Just before Christmas, somewhat lost perhaps amidst the Plan B vs the did-he, didn’t-he Christmas Party merry-go-round, the government released the latest list of employers being “named and shamed” for failing to pay the minimum wage. As you may recall, although the naming and shaming scheme has been around since 2011, it was paused in 2018 pending a governmental review. The government announced that the scheme would re-start (with some changes) in February 2019 and the first list of employers named under the new scheme was published in January 2021. This most recent list is therefore only the third under the new scheme.
The companies named range from multinational businesses and large high street names to SMEs and sole traders, in what the government has trumpeted stridently and probably unnecessarily as “a clear message that no employer is exempt from paying their workers the statutory minimum wage”. Assuming that the majority of these were inadvertent breaches, the immediate question is how a large employer with significant financial and administrative resources can pay below the NMW by accident. Really? What the government’s commentary on the list does not include, and in the interests of fairness probably should, is the reality that if you aim quite lawfully to pay at or just above the NMW, then however big you are, it is distressingly easy to find that you have inadvertently slipped below it.
The press release states that the employers in question had underpaid their workers in the following ways:
37% – making deductions that reduce minimum wage pay, for example leaving workers out of pocket to comply with the dress code
29% – unpaid working time such as mandatory training, trial shifts or travel time (NB, not commuting time)
16% – failing to pay the correct rate to apprentices
11% – not increasing NMW pay in line with government rises or paying the wrong minimum wage, for example paying a 23 year old the 21-22 year old rate
The reality is that there are numerous areas where employers may find themselves unwittingly paying below the NMW and on the naughty step after a visit from HMRC. This, combined with the double-whammy of HMRC having had its budget for NMW enforcement increased significantly over recent years and above-inflation increases in the NMW (the top rate will hit £9.50 come April), is eroding the cushion which many employers believed they had between what they pay and the minimum required. This means that employers not previously too concerned about the niceties of the NMW Regulations could find that their policies around pay and working time now actually take some of their employees below where they need to be – particularly bearing in mind that the higher rate now catches more people than before as it kicks in at 23, not 25.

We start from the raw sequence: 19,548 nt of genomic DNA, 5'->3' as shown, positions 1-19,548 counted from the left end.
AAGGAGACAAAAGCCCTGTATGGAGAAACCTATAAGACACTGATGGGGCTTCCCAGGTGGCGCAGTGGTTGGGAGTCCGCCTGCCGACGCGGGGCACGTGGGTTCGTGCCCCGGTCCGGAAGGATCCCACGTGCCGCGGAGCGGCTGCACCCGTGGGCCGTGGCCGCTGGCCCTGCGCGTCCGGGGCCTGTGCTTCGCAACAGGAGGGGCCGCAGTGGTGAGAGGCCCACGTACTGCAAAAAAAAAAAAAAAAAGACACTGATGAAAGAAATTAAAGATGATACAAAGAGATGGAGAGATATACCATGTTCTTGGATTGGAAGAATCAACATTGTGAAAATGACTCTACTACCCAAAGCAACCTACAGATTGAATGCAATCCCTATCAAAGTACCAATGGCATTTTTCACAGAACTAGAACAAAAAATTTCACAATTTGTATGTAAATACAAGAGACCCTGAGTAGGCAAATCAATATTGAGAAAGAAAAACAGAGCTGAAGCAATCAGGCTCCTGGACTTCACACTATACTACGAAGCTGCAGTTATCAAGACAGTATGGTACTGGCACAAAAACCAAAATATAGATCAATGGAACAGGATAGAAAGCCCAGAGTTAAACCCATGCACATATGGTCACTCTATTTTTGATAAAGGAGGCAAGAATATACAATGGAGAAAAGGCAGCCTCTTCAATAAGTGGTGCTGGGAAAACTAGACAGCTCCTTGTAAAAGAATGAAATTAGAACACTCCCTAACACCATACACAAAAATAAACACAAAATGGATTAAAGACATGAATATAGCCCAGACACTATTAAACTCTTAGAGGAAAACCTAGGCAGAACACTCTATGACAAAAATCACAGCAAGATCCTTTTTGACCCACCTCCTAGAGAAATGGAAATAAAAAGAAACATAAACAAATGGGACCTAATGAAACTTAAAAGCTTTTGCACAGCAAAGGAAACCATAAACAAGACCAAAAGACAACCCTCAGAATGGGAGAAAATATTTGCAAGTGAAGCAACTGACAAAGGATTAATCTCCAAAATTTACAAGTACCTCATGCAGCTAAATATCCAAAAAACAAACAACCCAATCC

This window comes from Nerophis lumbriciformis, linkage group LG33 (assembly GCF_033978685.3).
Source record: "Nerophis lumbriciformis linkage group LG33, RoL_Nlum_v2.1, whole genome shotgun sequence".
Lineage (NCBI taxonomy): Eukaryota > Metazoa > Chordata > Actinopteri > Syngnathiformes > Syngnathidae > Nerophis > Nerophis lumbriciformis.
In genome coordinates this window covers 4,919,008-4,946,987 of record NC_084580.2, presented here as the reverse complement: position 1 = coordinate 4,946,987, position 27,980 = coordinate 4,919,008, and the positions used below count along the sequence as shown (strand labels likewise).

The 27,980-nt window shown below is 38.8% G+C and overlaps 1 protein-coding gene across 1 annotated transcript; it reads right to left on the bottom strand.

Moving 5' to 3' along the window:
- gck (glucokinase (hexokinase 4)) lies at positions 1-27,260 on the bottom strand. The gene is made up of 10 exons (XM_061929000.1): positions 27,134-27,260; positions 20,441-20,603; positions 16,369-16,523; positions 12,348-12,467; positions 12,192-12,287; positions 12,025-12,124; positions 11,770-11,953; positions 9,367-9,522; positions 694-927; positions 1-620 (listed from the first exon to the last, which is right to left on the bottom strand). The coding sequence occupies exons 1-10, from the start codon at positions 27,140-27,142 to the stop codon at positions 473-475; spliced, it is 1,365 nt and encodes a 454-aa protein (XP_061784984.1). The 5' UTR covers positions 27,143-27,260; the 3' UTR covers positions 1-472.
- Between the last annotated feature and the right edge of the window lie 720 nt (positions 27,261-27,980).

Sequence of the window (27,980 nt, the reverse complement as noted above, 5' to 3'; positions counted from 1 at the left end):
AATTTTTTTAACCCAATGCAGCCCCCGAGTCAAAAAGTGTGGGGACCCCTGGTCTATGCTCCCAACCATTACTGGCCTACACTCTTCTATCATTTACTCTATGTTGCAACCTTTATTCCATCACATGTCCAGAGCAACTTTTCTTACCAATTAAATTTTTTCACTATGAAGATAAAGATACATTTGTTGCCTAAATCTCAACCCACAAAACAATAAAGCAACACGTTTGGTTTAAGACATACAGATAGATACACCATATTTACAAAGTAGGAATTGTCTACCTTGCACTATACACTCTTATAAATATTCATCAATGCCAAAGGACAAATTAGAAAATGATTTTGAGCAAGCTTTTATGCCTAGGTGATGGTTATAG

Many a business has been caught out by a seemingly innocuous practice (see below for our top six Pitfalls to Avoid) which has dipped their employees under the minimum wage rates – and some of these have been highly publicised. This has been exacerbated by the recent Employment Appeal Tribunal Decision in Augustine v Data Cars Ltd (more on that here) which seems to mean that discretionary or technically even unnecessary costs incurred by the employee “in connection with their employment” may also reduce NMW pay (e.g. the purchase of an optional uniform, which was one of the issues in Augustine). The potential consequence of this decision for employers with staff close to the NMW cannot be understated. There is no reference in the case or the NMW Regulations to the purchase or expense undertaken by the employee having to be reasonable – all that appears to be required is the causal connection between the job and the expense, seemingly no matter how tangential.
Added to this, we know that companies are under increased pressure to be seen to treat their people well, whether because they need to boost their ESG ratings to attract/retain investors or because their staff and customers are voting with their feet and only choosing those companies that have good track records in this respect.
The real rub with the relaunched scheme is that even companies which are genuinely trying to get things right from a pay perspective and have fallen foul of the NMW regulations inadvertently have subsequently been named and shamed for it, all tarred with the same brush. This is less than ideal from a reputational perspective, and may have a negative impact on a company’s ESG rating. It is hard not to believe that a level of peripheral damage of this sort is seen by the government as an acceptable price to pay for keeping the majority of employers running scared,
In addition, getting it wrong can be an expensive exercise, something companies certainly do not need in the current economic climate. That cost grows with time because arrears payments are uplifted to current NLW/NMW rates (and penalty payments are calculated as a % of arrears). This is subject to an overall cap of £20,000 per affected employee; however, when dealing with substantial historic issues (HMRC will go back up to 6 years in its investigations) this has the potential to lead to significant fines.